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  • irishtimes.com - Posted: August 1, 2009 @ 9:25 am

    Ads missing the mark?

    Ciara O'Brien

    Inspired by Karlin’s piece in yesterday’s paper on Facebook ads, I’ve had a look to see what the social networking site throws up for me.

    Attempt number one: Not too insulting. MBA programme for my former college, an ad for photographers (I’m ignoring the second half of that ad) and a Lucozade ad urging me to “spark my summer into life”.

    Attempt number two: Less flattering. Aside from the ad for a jewellery website, it also gave me an ad for a bar to celebrate my 30th birthday (sob) and home laser hair removal. Hmm.

    Attempt number three: Contradictory. Right below the ad for a home fat reduction system (!!) is an ad for photography in Hawaii, complete with a girl in a bikini. The GAA ad just puzzles me.

    So according to Facebook, I’m a fat, almost-30-year-old with hair issues. Who should be drinking copious amounts of Jaegermeister, apparently. An ad for wrinkle-busters would top it off nicely.

    A crisis of confidence would beckon if I actually cared.

    So what does Facebook say about you?

    • Conor McMahon says:

      I avoid it, except to receive communications from friends abroad who more and more come to treat email much like snail mail, now that we have such social networks to ‘facilitate’ our interpersonal relationships.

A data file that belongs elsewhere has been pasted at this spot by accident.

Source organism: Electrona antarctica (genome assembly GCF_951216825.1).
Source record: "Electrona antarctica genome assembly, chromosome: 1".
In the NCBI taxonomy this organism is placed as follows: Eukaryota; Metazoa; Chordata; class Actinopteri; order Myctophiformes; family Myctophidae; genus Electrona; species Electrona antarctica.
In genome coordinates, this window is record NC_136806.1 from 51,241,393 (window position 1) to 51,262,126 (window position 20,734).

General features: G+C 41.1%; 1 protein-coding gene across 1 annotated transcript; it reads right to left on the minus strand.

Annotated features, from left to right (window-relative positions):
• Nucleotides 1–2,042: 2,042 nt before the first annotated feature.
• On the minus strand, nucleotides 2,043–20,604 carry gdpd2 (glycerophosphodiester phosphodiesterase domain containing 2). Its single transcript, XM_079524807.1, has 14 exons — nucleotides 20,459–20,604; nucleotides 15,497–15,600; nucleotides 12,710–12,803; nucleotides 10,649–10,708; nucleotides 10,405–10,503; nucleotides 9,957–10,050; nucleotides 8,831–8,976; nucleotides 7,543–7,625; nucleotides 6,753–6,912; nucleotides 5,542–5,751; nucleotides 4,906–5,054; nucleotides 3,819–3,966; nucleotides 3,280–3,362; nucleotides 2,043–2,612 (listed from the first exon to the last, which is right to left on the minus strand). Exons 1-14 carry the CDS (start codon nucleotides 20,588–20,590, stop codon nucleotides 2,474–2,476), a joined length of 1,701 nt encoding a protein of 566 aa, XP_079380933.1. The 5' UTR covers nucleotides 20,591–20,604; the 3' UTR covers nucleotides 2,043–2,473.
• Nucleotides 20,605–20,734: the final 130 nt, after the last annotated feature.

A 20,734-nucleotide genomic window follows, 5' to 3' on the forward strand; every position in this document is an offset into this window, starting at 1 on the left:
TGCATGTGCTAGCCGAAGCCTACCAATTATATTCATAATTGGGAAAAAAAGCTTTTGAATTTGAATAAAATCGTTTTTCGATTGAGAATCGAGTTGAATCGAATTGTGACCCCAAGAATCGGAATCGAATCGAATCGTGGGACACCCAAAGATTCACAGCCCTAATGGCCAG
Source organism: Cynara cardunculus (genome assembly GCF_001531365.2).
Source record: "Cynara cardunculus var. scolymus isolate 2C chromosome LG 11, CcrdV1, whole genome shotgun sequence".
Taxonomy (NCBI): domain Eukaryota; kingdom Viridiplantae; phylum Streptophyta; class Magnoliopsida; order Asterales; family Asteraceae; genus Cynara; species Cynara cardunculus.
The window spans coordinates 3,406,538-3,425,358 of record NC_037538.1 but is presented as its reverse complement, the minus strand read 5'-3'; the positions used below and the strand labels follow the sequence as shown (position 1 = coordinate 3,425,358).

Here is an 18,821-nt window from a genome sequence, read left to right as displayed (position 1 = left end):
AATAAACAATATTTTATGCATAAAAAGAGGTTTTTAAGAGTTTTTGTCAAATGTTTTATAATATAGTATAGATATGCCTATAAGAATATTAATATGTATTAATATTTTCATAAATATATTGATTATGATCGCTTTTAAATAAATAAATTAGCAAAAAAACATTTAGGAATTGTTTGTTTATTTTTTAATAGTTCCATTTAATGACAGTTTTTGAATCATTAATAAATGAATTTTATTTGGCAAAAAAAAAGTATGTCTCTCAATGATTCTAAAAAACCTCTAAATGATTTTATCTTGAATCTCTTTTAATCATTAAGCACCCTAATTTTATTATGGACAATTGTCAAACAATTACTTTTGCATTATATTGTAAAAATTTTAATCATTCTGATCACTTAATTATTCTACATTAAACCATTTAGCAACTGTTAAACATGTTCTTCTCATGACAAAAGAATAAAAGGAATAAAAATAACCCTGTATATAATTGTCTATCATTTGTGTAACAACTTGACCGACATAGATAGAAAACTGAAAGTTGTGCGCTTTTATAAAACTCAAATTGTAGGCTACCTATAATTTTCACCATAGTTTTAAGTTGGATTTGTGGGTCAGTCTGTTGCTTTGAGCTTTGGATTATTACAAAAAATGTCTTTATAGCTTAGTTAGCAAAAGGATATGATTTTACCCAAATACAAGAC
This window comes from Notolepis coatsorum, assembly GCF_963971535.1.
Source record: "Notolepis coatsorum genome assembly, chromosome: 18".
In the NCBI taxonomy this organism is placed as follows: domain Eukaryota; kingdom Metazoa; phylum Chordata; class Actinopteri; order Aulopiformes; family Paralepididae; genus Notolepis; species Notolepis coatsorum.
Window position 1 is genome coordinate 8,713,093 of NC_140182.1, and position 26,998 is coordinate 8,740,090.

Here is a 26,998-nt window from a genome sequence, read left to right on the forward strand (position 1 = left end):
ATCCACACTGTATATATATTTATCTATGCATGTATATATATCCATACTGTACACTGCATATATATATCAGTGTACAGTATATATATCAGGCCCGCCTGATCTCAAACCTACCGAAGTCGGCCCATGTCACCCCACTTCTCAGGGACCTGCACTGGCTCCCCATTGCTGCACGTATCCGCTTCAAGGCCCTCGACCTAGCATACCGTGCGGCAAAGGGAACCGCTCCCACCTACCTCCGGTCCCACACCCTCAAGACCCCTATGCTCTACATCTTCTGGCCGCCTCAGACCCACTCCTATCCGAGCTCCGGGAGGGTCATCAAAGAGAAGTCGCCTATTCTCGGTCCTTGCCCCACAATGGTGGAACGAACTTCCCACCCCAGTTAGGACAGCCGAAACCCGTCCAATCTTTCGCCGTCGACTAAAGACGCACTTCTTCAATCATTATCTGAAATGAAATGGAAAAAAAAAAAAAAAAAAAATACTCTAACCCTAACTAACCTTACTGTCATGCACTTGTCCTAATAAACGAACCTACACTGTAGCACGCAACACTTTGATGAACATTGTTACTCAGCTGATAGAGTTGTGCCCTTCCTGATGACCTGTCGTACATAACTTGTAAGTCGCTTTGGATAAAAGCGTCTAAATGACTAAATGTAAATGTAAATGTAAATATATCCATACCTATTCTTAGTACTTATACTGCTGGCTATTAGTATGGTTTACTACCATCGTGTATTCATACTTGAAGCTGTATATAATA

So – because technically speaking I tell ‘it’ as little as possible I watch it as it tries to figure out who the hell I am and where I could be coming from … And boy! – does it try hard.

      Sad though – to observe and sometimes even to have to resist all those clever little devices it uses to classify and shoebox human character.

      Sadder too – to think about the mass of human intellect these devices both occupy and absorb as the Facebook project continues to refine itself into the amoeba-like market research tool it effectively is.

      Saddest of all though – as it harvests all our idle interactions there are many of us most often mistakenly interpreting what it reflects back to us as accurate images of our unique selves, where in fact these images are based on nothing more than the data driven criteria of a market-research-ravenous global ‘free market’.